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Weather Service Issues Alert for Falling Satellite Debris

Fireball

The sky is falling!

A fireball that was caught on film over Austin, Texas, seen and reported by many, was possibly thought to be debris from two satellites that collided in orbit last week.

However, Dallas' WFAA reported this morning that the debris was unrelated to the satellite collision. Said Major Regina Winchester, with the U.S. Strategic Command: "There is no correlation between the debris from that collision and those reports of re-entry."

In Kentucky on Friday night, however, (via slog) an alert was issued by NOAA's National Weather Service Weather Forecast Office for Jackson, Kentucky, warning residents about explosions and earthquakes caused by debris from space:

PUBLIC INFORMATION STATEMENT
NATIONAL WEATHER SERVICE JACKSON KY
1145 PM EST FRI FEB 13 2009

...POSSIBLE SATELLITE DEBRIS FALLING ACROSS THE REGION...

THE NATIONAL WEATHER SERVICE IN JACKSON HAS RECEIVED CALLS THIS
EVENING FROM THE PUBLIC CONCERNING POSSIBLE EXPLOSIONS AND...OR
EARTHQUAKES ACROSS THE AREA. THE FEDERAL AVIATION ADMINISTRATION HAS
REPORTED TO LOCAL LAW ENFORCEMENT THAT THESE EVENTS ARE BEING CAUSED
BY FALLING SATELLITE DEBRIS. THESE PIECES OF DEBRIS HAVE BEEN CAUSING
SONIC BOOMS...RESULTING IN THE VIBRATIONS BEING FELT BY SOME
RESIDENTS...AS WELL AS FLASHES OF LIGHT ACROSS THE SKY. THE CLOUD OF
DEBRIS IS LIKELY THE RESULT OF THE RECENT IN ORBIT COLLISION OF TWO
SATELLITES ON TUESDAY...FEBRUARY 10TH WHEN KOSMOS 2251 CRASHED INTO
IRIDIUM 33.

Watch film of the Austin, Texas fireball, AFTER THE JUMP...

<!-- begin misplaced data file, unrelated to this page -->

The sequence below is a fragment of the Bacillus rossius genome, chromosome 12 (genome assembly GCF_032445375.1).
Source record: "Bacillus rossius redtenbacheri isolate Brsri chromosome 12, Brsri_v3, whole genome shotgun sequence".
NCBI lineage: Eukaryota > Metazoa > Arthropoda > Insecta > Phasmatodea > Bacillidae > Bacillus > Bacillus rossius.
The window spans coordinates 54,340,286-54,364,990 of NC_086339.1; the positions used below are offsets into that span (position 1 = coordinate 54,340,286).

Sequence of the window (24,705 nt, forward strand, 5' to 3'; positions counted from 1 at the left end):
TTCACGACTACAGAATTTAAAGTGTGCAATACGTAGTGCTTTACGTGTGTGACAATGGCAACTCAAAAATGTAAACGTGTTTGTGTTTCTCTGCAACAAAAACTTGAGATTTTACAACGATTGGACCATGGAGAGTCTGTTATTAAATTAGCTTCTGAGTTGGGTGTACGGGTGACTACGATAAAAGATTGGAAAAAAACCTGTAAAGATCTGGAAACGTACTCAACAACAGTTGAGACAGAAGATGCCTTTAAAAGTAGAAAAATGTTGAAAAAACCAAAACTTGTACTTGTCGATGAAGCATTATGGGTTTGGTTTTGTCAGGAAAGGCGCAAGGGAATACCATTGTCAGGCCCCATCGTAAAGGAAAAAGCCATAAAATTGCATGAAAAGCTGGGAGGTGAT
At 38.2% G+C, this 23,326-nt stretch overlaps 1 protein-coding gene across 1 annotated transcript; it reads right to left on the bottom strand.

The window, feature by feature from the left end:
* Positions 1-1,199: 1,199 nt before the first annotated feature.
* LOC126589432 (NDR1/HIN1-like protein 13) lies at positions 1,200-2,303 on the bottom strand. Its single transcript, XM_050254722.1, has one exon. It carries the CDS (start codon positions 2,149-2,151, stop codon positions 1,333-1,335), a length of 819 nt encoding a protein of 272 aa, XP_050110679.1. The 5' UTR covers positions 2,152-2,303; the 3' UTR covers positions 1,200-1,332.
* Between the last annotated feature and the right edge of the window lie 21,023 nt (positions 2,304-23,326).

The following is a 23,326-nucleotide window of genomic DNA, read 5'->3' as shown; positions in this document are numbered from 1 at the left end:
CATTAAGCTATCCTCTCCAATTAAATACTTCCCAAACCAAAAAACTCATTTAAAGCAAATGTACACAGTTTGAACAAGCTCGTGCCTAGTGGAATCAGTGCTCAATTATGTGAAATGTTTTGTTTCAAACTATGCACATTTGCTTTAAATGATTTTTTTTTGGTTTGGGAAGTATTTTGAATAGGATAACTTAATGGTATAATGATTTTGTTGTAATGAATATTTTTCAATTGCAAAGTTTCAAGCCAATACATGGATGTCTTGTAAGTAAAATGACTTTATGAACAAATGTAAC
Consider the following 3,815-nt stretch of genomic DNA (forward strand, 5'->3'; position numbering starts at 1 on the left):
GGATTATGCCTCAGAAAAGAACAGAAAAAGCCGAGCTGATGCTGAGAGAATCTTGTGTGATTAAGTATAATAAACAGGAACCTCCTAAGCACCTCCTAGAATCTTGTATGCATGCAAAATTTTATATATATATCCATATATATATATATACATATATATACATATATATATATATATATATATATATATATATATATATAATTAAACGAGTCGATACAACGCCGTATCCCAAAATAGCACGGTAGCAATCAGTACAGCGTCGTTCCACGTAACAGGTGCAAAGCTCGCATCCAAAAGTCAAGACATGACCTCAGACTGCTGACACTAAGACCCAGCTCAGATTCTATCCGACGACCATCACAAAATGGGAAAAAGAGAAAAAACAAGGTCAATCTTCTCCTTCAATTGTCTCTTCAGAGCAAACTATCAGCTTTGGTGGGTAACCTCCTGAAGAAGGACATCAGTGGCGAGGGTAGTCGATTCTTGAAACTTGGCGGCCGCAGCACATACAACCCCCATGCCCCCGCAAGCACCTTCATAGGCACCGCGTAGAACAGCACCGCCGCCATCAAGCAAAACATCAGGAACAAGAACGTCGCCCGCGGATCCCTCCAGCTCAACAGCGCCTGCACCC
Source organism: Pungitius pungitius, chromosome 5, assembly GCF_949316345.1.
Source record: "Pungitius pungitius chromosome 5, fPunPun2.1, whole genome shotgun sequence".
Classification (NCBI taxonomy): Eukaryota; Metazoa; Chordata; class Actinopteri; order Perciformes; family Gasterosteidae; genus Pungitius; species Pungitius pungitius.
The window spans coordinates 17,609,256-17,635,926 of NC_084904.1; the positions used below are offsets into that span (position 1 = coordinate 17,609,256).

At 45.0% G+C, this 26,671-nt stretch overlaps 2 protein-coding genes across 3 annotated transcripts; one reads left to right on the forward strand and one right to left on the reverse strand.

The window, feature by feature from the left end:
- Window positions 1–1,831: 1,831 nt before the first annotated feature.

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Comments

  1. This kind of re-entry has always been a threat to us. But for those satellites which collided in space.. its not possible for debris to enter so late.

    Posted by: Top news | Feb 16, 2009 12:39:32 PM


  2. The NWS statement does not say that there will be "explosions and earthquakes caused by debris from space", as your gloss claims.

    The statement says that satellite fragments cause vibrations, with the implication that those vibrations might be mistaken for earthquakes. Clearly the NWS knows that small impacts will not cause actual earthquakes.

    Posted by: Col.Jack | Feb 16, 2009 5:11:09 PM


  3. I am particularly impressed by the illiteracy demonstrated by CNN in their screen graphic. Apparently their designer never made it past sixth-grade English.

    Posted by: Marc | Feb 16, 2009 6:39:08 PM


  4. After a few nights of drinking at a choice South Austin bar, I can fully say I've never heard of this "debris" on the news, or internet (until now)...so I'm going to enjoy my Lone Stars and be grateful I am drinking cheap Texas beer instead of listening to a snippet of (national?) news. Goodnight, and God Bless!!!

    Posted by: Courtney | Feb 17, 2009 3:57:36 AM


  5. The NWS headline also said that it may be debris, not that it emphatically was. The FAA initially said that the Texas fireball was satellite debris without confirming that it was from the impact (fishy). It later retracted the Texas claim, as well.

    Posted by: satori | Feb 17, 2009 9:28:40 AM


  6. First we get an outbreak of nazi zombies, now this?!? Awesomeness!

    Posted by: fremenalex | Feb 17, 2009 2:03:21 PM


  7. Hey whats the difference between a virtual office and real office? Does that mean I own the virtual office too? Is there space allocated?

    Posted by: savantadmin | Feb 19, 2009 11:33:33 PM


  8. ohhhh yeassssssssssss

    Posted by: penis büyütücü | Dec 14, 2010 6:14:38 AM


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